It may sound like I’m being unnecessarily prickly about this, but it’s a huge problem for the film, which transforms this epic humanitarian disaster into a very small, myopically narrow story of one European family—who are all more or less fine—wandering around looking for each other. (A third-act medical scare seems as though it is included just to up the stakes and tension, but it is not enough to distract us from the film’s staggering lack of perspective.) I do not mean to criticize the characters (or the real-life family upon whom they are based, however loosely): of course they are terrified, and of course finding each other is the most important thing, for them. But it is not the most important thing to us, because—if we stop for even a moment during the movie to think about it—we quickly realize that there are more crucial—and interesting—things happening here than one family’s lack of cellphone reception. (I’d have to watch it again to be certain, but I’m not sure there is a single Asian voice in the film, outside of some villagers and health-care workers whose sole purpose is to tend to the White people’s needs. What this disaster meant to the people who lived there is completely absent from the film.)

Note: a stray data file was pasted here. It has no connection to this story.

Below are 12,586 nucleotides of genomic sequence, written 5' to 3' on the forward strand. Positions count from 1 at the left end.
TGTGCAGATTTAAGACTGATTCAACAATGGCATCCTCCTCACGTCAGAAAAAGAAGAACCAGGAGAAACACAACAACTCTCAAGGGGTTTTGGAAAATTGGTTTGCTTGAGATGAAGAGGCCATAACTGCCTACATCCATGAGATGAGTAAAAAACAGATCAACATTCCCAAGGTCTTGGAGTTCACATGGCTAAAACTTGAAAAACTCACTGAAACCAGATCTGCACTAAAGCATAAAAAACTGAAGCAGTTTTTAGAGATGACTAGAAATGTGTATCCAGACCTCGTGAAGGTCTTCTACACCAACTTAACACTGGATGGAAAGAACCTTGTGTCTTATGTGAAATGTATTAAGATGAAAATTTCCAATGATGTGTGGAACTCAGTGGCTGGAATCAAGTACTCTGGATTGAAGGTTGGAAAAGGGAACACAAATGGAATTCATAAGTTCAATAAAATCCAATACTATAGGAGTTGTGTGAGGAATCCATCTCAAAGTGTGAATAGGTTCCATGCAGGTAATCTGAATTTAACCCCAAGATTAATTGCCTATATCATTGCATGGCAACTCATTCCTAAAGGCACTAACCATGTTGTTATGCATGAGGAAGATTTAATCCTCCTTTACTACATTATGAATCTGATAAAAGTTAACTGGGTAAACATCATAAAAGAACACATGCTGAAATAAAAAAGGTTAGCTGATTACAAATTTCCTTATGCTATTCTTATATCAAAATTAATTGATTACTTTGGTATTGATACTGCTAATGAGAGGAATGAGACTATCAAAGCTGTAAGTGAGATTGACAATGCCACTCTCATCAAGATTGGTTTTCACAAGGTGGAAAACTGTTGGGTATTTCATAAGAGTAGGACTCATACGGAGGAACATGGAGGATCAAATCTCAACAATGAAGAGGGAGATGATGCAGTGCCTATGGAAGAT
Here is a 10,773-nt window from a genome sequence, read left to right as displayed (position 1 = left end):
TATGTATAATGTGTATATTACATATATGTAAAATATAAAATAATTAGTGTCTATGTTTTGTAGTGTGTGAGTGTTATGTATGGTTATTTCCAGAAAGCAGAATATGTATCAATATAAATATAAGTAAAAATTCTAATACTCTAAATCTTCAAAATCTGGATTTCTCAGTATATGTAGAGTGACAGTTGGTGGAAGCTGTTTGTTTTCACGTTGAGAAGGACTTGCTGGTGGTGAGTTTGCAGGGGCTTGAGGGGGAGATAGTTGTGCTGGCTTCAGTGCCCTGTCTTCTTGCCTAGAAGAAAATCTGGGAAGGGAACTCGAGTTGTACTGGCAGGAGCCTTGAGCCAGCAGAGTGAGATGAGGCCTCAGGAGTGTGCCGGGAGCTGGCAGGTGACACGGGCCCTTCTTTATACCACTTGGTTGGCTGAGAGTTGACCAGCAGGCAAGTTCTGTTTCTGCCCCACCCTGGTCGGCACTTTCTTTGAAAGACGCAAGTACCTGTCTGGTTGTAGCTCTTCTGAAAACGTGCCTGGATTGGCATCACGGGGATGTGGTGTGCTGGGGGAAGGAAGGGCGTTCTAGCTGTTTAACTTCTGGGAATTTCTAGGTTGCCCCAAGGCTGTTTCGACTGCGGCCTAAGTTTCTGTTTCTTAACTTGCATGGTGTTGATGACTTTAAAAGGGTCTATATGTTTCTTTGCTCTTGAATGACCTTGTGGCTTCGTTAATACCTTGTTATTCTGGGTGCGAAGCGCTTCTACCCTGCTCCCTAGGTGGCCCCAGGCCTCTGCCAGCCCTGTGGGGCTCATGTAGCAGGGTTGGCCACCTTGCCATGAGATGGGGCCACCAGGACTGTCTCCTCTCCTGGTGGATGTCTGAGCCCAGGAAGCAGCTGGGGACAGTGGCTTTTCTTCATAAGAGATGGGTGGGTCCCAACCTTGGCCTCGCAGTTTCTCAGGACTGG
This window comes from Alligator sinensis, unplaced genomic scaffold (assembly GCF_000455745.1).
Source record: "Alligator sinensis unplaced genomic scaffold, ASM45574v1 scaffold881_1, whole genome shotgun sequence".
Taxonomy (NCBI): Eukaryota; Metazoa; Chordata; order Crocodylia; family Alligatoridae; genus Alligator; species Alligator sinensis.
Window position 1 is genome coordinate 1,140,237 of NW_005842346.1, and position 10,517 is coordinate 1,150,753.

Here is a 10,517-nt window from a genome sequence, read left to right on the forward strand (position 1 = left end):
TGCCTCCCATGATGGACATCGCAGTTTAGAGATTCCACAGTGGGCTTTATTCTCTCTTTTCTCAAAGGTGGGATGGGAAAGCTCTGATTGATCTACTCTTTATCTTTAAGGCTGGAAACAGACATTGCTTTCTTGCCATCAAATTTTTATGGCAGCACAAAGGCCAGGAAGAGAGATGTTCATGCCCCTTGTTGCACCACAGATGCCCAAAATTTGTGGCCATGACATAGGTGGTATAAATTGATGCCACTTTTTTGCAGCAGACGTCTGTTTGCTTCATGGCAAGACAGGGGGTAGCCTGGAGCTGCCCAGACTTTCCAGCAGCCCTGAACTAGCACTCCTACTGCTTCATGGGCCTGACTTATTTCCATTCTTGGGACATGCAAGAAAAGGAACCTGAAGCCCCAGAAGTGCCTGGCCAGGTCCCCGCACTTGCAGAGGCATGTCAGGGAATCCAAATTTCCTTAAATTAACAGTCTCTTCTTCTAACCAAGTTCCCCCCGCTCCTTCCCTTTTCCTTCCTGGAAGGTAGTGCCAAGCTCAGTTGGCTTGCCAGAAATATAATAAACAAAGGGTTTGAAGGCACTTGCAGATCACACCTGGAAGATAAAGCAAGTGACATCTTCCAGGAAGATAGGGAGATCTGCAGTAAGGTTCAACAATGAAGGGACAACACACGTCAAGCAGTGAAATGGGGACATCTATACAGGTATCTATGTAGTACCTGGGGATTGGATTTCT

In researching this review, I came across this interview with Maria Belon, the Spanish woman on whom Watt’s character is based. She says her first reaction when she was approached about the film was to ask, Why? “Nothing happened to us,” she says. “Why, in a story full of pain and full of loss, pick up our story in which nothing happened?”
To her credit, it’s an excellent, insightful question. To the film’s lack of credit, it’s a question The Impossible never answers.